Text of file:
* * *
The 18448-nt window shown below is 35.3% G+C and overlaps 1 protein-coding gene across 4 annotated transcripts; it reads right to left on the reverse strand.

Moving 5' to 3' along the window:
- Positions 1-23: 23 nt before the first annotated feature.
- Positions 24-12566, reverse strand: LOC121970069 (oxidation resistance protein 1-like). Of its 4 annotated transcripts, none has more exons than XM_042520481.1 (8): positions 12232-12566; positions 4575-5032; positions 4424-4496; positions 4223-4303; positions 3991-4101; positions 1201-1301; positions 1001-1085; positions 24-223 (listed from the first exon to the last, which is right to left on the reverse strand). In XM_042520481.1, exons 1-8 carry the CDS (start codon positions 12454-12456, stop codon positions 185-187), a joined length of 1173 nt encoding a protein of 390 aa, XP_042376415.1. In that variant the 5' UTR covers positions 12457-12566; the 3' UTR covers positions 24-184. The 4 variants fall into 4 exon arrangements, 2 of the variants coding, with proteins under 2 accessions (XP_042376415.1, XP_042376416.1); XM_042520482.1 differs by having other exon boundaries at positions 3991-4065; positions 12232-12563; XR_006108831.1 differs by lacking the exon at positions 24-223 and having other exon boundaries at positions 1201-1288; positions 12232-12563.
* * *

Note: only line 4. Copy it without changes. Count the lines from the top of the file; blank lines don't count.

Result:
- Positions 24-12566, reverse strand: LOC121970069 (oxidation resistance protein 1-like). Of its 4 annotated transcripts, none has more exons than XM_042520481.1 (8): positions 12232-12566; positions 4575-5032; positions 4424-4496; positions 4223-4303; positions 3991-4101; positions 1201-1301; positions 1001-1085; positions 24-223 (listed from the first exon to the last, which is right to left on the reverse strand). In XM_042520481.1, exons 1-8 carry the CDS (start codon positions 12454-12456, stop codon positions 185-187), a joined length of 1173 nt encoding a protein of 390 aa, XP_042376415.1. In that variant the 5' UTR covers positions 12457-12566; the 3' UTR covers positions 24-184. The 4 variants fall into 4 exon arrangements, 2 of the variants coding, with proteins under 2 accessions (XP_042376415.1, XP_042376416.1); XM_042520482.1 differs by having other exon boundaries at positions 3991-4065; positions 12232-12563; XR_006108831.1 differs by lacking the exon at positions 24-223 and having other exon boundaries at positions 1201-1288; positions 12232-12563.